For many years now, May Day in Los Angeles has been a liberal/non-profit reformist spectacle. This is a public call to commit to a direct-action oriented march. No more bullshit.

For many years now we’ve allowed the politicians, non-profits, liberals, co-opters, and authoritarians make a show of our day, May Day. For too long we’ve hidden away, choosing not to counter the liberals, and what has happened? The liberals have taken control. They take our names, our slogans, our energy as antiauthoritarian people, as indigenous people, as people of color, as queers, as trouble-makers, and pacify it into a Hollywood image. Fuck that. No more bullshit.

We are anticapitalist.

Many of us in Los Angeles have lost our families to state violence, suffered under the cruelty of choosing between a meal or making rent. There are groups who take our memory of resistance and organize our communities through a non-profit lens while claiming to be autonomous collectives and groups. Comrades, it is time to disrupt this pattern. It is time we pull our resources together and fight back. Let us counter the segregation of Los Angeles and build the collective culture of resistance. It is time to reclaim the radical militant roots of Yangna.

Our Vision

We are calling for a May Day of a diversity of tactics. We call on groups to come together, plan, and counter the liberal march planned for May Day. If you are interested in connecting with us, please send an email to contraautoridad@protonmail.com so that we can reclaim the energy the non-profits/liberals have taken from us.

Tags: #Los Angeles#may day#international workers day#non profits#liberals#direct action#Anarchismcategory: Actions
Categories: News

How Shell Greenwashed its Image as Internal Documents Warned of Fossil Fuels' Contribution to Climate Change

deSmog - Wed, 04/11/2018 - 09:52
Shell clean air advert

Shell knew about the relationship between burning fossil fuels and climate change as early as the 1980s. So what did the company decide to do about it? Stop burning fossil fuels?

No. It changed its advertising strategy.

A tranche of documents uncovered last week by Jelmer Mommers of De Correspondent published on Climate Files, a project of the Climate Investigations Center, revealed that Shell knew about the danger its products posed to the climate decades ago. The company has continued to double-down on fossil fuel investment since the turn of the century despite this knowledge.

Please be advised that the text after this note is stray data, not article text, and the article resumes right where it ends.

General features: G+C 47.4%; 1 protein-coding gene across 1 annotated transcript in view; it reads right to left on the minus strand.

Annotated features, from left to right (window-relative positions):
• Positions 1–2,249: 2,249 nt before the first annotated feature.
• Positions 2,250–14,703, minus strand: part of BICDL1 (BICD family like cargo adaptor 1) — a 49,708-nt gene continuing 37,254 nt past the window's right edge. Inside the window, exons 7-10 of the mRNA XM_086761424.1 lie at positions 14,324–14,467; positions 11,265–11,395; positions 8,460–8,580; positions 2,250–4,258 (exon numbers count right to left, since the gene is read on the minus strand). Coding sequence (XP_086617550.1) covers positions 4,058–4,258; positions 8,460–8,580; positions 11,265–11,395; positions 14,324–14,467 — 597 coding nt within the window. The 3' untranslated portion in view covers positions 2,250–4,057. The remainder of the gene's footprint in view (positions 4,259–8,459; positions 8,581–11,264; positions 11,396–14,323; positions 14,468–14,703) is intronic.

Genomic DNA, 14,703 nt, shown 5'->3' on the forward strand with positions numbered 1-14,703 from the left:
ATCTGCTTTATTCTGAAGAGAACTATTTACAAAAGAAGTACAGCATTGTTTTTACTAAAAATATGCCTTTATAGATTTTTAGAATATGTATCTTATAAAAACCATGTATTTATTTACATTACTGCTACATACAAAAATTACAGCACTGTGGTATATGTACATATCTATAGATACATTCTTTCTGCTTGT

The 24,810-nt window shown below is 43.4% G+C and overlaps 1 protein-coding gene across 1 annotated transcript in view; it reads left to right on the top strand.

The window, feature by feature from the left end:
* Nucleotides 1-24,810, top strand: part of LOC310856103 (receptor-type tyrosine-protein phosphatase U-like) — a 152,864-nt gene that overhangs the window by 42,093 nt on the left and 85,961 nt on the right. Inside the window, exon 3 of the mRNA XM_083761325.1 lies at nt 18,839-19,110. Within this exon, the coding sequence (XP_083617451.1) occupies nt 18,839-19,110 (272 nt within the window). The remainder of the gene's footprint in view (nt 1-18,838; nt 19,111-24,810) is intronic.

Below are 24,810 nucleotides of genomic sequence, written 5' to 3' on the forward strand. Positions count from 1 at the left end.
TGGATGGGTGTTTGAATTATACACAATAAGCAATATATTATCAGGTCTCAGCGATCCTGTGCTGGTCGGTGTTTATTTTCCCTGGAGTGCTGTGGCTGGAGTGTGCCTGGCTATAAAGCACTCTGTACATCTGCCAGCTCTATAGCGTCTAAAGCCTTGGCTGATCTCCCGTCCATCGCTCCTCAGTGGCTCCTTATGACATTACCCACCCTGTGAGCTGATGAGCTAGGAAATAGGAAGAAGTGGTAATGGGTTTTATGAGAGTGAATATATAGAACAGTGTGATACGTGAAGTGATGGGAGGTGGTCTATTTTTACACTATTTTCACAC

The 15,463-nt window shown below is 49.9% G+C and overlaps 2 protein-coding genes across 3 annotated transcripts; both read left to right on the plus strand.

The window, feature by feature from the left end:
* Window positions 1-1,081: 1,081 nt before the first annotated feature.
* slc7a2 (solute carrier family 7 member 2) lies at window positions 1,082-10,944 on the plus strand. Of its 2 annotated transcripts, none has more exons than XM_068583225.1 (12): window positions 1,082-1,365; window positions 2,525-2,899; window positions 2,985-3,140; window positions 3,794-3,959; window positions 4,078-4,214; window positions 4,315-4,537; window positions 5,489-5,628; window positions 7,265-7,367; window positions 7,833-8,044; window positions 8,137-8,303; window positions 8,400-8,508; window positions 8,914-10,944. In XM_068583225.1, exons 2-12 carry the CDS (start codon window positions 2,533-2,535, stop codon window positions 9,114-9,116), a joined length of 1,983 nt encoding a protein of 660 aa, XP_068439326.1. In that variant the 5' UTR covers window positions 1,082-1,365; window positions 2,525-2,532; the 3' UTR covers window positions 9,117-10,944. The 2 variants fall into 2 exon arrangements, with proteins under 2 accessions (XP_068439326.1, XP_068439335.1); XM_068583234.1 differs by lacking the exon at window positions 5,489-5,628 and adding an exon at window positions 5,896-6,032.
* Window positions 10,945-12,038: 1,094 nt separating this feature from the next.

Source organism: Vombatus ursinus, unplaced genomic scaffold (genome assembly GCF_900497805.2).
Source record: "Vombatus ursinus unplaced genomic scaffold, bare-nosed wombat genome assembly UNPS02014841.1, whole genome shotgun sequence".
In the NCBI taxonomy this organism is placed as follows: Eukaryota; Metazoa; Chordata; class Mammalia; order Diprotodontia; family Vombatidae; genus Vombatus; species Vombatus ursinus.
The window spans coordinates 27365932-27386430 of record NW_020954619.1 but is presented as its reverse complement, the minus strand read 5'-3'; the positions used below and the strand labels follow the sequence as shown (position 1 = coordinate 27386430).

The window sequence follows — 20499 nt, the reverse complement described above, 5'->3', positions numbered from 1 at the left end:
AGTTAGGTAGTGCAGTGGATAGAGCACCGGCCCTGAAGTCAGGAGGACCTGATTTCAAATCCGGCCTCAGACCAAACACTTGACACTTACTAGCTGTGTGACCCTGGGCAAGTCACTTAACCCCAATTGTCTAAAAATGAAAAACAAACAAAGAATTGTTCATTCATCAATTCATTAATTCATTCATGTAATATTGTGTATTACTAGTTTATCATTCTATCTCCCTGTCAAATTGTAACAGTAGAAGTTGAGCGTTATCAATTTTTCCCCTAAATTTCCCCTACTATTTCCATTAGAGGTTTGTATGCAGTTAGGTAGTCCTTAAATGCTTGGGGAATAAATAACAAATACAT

But in the wake of a bribery scandal in Nigeria that resulted in two dozen employees being fired, the company was concerned enough about its dirty image to work out a new PR strategy.

Tags: #ShellKnewRoyal Dutch Shell
Categories: News

Eurocontrol warns airlines of possible missile strikes into Syria

Citizens for Legitimate Government - Wed, 04/11/2018 - 07:24

Eurocontrol warns airlines of possible missile strikes into Syria --Air-to-ground and/or cruise missile threat-agency -- Exercise caution over eastern Mediterranean in next 72 hrs --Regulators told airlines to avoid Syrian airspace | 11 April 2018 | Pan-European air traffic control agency Eurocontrol on Tuesday warned airlines to exercise caution in the eastern Mediterranean due to the possible launch of air strikes into Syria in next 72 hours. Eurocontrol said that air-to-ground and/or cruise missiles could be used within that period and there was a possibility of intermittent disruption of radio navigation equipment. U.S. President Donald Trump and Western allies are discussing possible military action [against Syria].

Categories: News

Duma defense chief says Russia may respond with military force to US strike on Syria

Citizens for Legitimate Government - Wed, 04/11/2018 - 05:43

Duma defense chief says Russia may respond with military force to US strike on Syria | 10 April 2018 | The head of the Duma defense committee and former commander of Russian airborne troops has said Moscow would take all measures, including military ones, in response to a possible US strike on government forces in Syria. "The double standard policy has overstepped all possible boundaries. At this point, the [pro-Putin parliamentary majority] United Russia party must responsibly state that we are going to take all political and diplomatic measures, and also military measures if such need arises," Vladimir Shamanov said on Tuesday before the State Duma plenary session. "Not a single unlawful action will be left without response," he added.

Categories: News

US Navy destroyer is now off Syrian coast with 60 Tomahawk missiles

Citizens for Legitimate Government - Wed, 04/11/2018 - 04:00